Dull F&I Meetings? Here are 4 Ways to Make Them a Can’t Miss Experience


Meetings. Love them or hate them, they are a necessary evil in any business. Dealerships are not immune, and most meetings seem to revolve around the sales staff every week, usually Saturday mornings before they open the doors. But when was the last time your store had a meeting for the F&I staff? How often do they meet? Are they productive meetings or just an afterthought?

The F&I department’s meetings should be just as important as the sales or service meetings you conduct. So how can you maximize that time and make it as valuable for the staff as it is for management? How can you make it something that the staff looks forward to?

Here are 4 ways to make every F&I meeting impactful and helpful…

  1. Weekly or Monthly? – Many people complain about weekly meetings but there are distinct advantages. Weekly meetings, while shorter in duration, can make it easier to conduct training and role-playing for staff. Each week can be a different theme to these trainings and a weekly meeting could make it easier to go over challenges as they arise versus waiting for a monthly meeting to address concerns.

Monthly meetings have the advantage of not burning out the staff and management can make it a longer, multi-faceted gathering with more in-depth training, guest trainers, or other dealer personnel as a guest speaker. Some dealerships make the monthly meeting a mini-roundtable or retreat style of meeting that may be off-site and have a fun element of team building included.F&I

Either has their advantages but most successful stores conduct a weekly meeting to keep training topics fresh and to be able to easily address timely concerns.

  1. Clear Agenda – Don’t waste your F&I managers time. It’s that simple. Make sure the meeting has a clearly defined purpose so that all staff know exactly how to prepare and what will be discussed. Let them know who will be a guest (sales manager, service director, bankers, etc.) and what topics will be covered.

The F&I managers are busy and have arguably one of the more pressure-filled jobs at the dealership…don’t make these meetings something they dread because they are unorganized and boring.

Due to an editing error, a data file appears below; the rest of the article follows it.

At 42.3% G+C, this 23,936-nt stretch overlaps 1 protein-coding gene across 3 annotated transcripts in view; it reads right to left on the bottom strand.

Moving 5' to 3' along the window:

1. Active Role-Playing & Practice – There are few training methods as effective as role-playing, especially in any kind of sales position. It’s one of the best ways to help your F&I staff understand their own shortcomings in both presentation and product knowledge when executed in a supportive manner. Work on both common scenarios and unique situations that may have come up the week before…make it a timely way to address challenges that everyone may encounter.

Ask the staff to come up with these scenarios even if they have not dealt with it personally. Make sure your director works through these role-play scenarios with the staff. This will let them know that even the most seasoned F&I professionals can struggle, too. And never let these exercises be punitive in nature. It’s a valuable learning tool for everyone (directors, too!) and will help you strengthen the skills and knowledge of every F&I manager.

  1. Assign Homework! – Don’t be afraid to give out homework assignments to your F&I managers to be completed by the next meeting. This holds your staff accountable for the learning opportunities they have been given and keeps them engaged throughout the week putting those new skills into practice.

Ask what worked and what didn’t throughout the week. Have them bring those results to the next meeting. When you make the managers feel like their opinions and experiences are important to you (management, director), they will WANT to try new things they learn each week. They will not only want to give you feedback, but they will feel like their voice matters.

Consider weekly meetings, make them interactive and not just a lecture or rehash of department statistics, make sure each meeting has a defined purpose, and don’t be afraid to have your staff try out new techniques throughout to be able to report back on successes or struggles. You F&I managers will thank you for it…